How to Demagnetize a Magnet

How to Demagnetize a Magnet

What is Demagnetization?

Demagnetization is the process of removing strength or destroying properties from a magnet. That is, after this process, a permanent magnet or electromagnet loses all its magnetic properties.

Reasons for Demagnetizing Magnet

  1. Magnets at times are undesirable for example magnetic tape drives or other data storage and would want anyone to access the data. Demagnetization can be one of the ways to remove data and improve security.
  2. Some of the metallic objects can become magnetic causing problems, like you can find metal attracts other metal. In other cases, you can find magnetic field itself presents issues that are mostly demagnetized and they include flatware
  3. To remove magnetism from something that has become magnetized.
  4. To randomize the orientation
Reasons for Demagnetizing Magnet NEW
Static Demagnetization vs Dynamic Demagnetization

Static Demagnetization vs Dynamic Demagnetization

There are three critical aspects you need to note about these types of demagnetizations:

  1. Static demagnetization magnetic field opposite is added in the original direction of the magnet. While dynamic demagnetization a sufficiently strong alternative of magnetic field is applied.
  2. Static demagnetization the strength of an anti-magnetic field should ensure that magnetic induction intensifies the magnet making the body become zero when removed. While dynamic demagnetization the magnetic field is demagnetized by decreasing the hysteresis loop.
  3. In static demagnetization, the magnetically neutral state is referred to as the static magnetically neutral state. While dynamic demagnetization the resulting neutral state is called the dynamic magnetically neutral state.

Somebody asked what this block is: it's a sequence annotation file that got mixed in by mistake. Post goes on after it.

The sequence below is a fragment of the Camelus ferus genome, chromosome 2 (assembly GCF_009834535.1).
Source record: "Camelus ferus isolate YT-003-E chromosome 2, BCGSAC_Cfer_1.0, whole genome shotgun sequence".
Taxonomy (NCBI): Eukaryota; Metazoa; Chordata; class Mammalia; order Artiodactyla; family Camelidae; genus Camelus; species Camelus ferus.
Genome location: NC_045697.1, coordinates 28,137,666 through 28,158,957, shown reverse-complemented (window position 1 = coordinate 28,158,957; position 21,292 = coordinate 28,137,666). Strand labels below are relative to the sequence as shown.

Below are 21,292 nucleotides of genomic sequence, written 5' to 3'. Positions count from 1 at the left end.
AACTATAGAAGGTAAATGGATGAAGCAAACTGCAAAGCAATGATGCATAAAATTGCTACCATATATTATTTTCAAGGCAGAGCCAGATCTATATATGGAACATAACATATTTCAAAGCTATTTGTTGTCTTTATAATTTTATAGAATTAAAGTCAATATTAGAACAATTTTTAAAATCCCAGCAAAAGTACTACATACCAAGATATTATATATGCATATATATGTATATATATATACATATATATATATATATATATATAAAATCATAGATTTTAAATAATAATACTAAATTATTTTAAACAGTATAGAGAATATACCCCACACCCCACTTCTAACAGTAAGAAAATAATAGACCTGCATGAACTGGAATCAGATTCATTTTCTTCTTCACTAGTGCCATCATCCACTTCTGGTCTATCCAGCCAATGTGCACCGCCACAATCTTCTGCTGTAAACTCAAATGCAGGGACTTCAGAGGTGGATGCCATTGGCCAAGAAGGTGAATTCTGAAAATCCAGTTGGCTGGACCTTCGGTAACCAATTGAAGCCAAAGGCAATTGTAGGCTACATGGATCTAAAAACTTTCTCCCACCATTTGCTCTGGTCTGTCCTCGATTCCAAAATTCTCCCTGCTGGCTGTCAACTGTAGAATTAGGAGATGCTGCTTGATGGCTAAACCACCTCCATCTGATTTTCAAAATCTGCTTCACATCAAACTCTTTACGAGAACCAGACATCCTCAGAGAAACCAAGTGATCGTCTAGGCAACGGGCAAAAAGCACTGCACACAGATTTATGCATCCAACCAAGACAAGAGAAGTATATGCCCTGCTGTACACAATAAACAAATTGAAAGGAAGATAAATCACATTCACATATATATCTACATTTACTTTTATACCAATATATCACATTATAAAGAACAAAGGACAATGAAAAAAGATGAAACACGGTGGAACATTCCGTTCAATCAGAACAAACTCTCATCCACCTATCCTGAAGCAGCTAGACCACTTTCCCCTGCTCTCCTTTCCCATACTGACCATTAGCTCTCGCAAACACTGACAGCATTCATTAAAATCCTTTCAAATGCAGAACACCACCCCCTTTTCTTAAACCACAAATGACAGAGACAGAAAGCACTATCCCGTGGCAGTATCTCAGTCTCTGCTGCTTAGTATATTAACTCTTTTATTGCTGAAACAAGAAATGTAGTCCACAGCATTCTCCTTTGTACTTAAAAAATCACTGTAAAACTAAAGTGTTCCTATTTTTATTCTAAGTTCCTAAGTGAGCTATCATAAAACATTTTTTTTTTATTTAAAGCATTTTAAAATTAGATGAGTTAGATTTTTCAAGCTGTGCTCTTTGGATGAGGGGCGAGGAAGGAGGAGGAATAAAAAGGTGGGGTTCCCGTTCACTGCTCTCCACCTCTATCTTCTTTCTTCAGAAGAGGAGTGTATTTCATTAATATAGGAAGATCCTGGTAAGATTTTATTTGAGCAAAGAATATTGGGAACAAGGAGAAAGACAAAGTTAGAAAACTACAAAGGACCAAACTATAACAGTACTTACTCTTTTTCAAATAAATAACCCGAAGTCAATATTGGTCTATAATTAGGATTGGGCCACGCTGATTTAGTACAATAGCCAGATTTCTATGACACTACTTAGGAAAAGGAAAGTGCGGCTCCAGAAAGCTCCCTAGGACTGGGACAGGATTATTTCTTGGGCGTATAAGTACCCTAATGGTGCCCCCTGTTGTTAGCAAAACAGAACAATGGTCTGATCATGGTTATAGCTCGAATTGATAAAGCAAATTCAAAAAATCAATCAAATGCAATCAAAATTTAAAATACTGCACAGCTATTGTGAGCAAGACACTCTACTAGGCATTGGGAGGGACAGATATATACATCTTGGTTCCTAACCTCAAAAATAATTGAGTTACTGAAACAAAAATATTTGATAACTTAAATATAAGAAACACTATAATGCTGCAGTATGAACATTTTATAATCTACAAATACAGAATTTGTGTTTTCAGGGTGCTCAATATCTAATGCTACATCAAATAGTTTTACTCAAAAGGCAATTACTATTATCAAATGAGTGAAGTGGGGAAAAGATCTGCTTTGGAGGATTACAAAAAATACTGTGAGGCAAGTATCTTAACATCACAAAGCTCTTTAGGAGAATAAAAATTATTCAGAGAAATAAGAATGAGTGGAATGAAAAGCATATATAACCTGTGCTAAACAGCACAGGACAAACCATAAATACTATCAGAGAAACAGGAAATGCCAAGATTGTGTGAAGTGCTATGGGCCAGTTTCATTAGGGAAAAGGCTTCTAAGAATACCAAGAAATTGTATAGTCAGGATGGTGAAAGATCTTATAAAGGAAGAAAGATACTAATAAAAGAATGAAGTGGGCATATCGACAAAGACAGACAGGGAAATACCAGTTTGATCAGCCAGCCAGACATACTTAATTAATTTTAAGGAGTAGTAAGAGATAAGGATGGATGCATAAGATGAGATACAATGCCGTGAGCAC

Common Effective Demagnetization Processes

Method 1: Heating Magnet/Thermal Demagnetization

Once a magnet is heated past the temperature called Curie point it frees the magnetic dipole from ordered orientation. Curie point temperature is a point beyond which a magnet loses permanent magnetic properties. Therefore, heating permanent magnets beyond Curie’s temperature will make them lose their magnetic properties.

Here is a brief guideline of various Curie points for most common magnets:

Magnet Type Approximate Operating Temperature (°C) Estimated Curies Temperature (°C)
Neodymium Magnets (NdFeB Magnets) ·         150 ·         310 to 400
Samarium Cobalt Magnets (SmCo Magnets) ·         310 ·         700 to 800
Alnico Magnets ·         525 ·         800
Ferrite Magnets or Ceramic Magnets ·         250 ·         450

 

Curie’s point has different importance:

  • When any magnet is heated above Curie temperature it loses its magnetic properties
  • It can cause dipole to be misaligned causing demagnetization when heated across the Curie point.
  • It can cause an intrinsic magnetic moment within it to change direction.

According to the ordered orientation, the long-range one is destroyed and will have little to no magnetization.

The reason why you can demagnetize a permanent magnet by heating is that if it is heated at an appropriate temperature the heating may cause the orientation of domain on the magnet. Depending on the degree of heating, it can cause temporary loss or complete loss of magnetic properties.

Method 2: Hammering magnet/Striking magnet

Hammering can be done to a magnet by dropping it or continuously hitting it on a hard surface. By doing that it will shake the order of material making it to be demagnetized. When it is hammered the dipole gets disturbed and loses its orientation making the magnetic moment not exist.

Method 3: Applying AC Current

Applying AC Current is one of the ways to make a magnet by applying an electrical field. AC can be used to demagnetize a magnet through a coil placed near the magnet.

When the magnetic field is passed through the coil wrapped around the magnetic object the magnetic domain will be randomized. This effectively demagnetizes magnets.

Self-Demagnetization

It is the process by which the magnet demagnetizes itself by opposing fields created within its magnetism.

Self-demagnetization can be prevented by using magnetic keepers which are two soft iron bars each on every pole of the magnet.

When the magnet is stored together or rubbed against each other changing the orientation of the magnetic dipole, it may reduce magnetic field strength.

Reversed Magnetic Field

When a magnet is exposed to increase the temperature length within a given time, electrons are forced out of alignment and the magnet will be demagnetized in a reversed way.

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